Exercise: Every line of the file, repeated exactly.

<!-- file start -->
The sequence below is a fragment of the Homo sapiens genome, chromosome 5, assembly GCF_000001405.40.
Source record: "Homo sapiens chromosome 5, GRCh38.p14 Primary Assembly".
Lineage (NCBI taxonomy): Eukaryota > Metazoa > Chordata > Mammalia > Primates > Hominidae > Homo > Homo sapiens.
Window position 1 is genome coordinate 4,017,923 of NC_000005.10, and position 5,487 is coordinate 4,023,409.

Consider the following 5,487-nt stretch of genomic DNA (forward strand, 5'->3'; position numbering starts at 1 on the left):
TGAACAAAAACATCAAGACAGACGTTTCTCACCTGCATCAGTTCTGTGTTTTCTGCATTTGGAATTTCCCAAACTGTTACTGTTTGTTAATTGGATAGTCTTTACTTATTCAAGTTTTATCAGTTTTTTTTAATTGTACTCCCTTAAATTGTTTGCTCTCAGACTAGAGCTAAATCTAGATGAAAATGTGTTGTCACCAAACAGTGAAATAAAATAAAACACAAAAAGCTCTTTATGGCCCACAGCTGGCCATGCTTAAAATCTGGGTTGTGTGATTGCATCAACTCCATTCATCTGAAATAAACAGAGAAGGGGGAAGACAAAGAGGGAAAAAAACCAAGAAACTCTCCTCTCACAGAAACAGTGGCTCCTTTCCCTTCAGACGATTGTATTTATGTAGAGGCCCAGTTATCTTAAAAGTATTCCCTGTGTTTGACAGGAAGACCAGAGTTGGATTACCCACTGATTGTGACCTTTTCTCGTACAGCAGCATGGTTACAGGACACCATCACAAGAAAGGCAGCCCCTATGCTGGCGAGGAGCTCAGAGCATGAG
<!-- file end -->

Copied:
The sequence below is a fragment of the Homo sapiens genome, chromosome 5, assembly GCF_000001405.40.
Source record: "Homo sapiens chromosome 5, GRCh38.p14 Primary Assembly".
Lineage (NCBI taxonomy): Eukaryota > Metazoa > Chordata > Mammalia > Primates > Hominidae > Homo > Homo sapiens.
Window position 1 is genome coordinate 4,017,923 of NC_000005.10, and position 5,487 is coordinate 4,023,409.

Consider the following 5,487-nt stretch of genomic DNA (forward strand, 5'->3'; position numbering starts at 1 on the left):
TGAACAAAAACATCAAGACAGACGTTTCTCACCTGCATCAGTTCTGTGTTTTCTGCATTTGGAATTTCCCAAACTGTTACTGTTTGTTAATTGGATAGTCTTTACTTATTCAAGTTTTATCAGTTTTTTTTAATTGTACTCCCTTAAATTGTTTGCTCTCAGACTAGAGCTAAATCTAGATGAAAATGTGTTGTCACCAAACAGTGAAATAAAATAAAACACAAAAAGCTCTTTATGGCCCACAGCTGGCCATGCTTAAAATCTGGGTTGTGTGATTGCATCAACTCCATTCATCTGAAATAAACAGAGAAGGGGGAAGACAAAGAGGGAAAAAAACCAAGAAACTCTCCTCTCACAGAAACAGTGGCTCCTTTCCCTTCAGACGATTGTATTTATGTAGAGGCCCAGTTATCTTAAAAGTATTCCCTGTGTTTGACAGGAAGACCAGAGTTGGATTACCCACTGATTGTGACCTTTTCTCGTACAGCAGCATGGTTACAGGACACCATCACAAGAAAGGCAGCCCCTATGCTGGCGAGGAGCTCAGAGCATGAG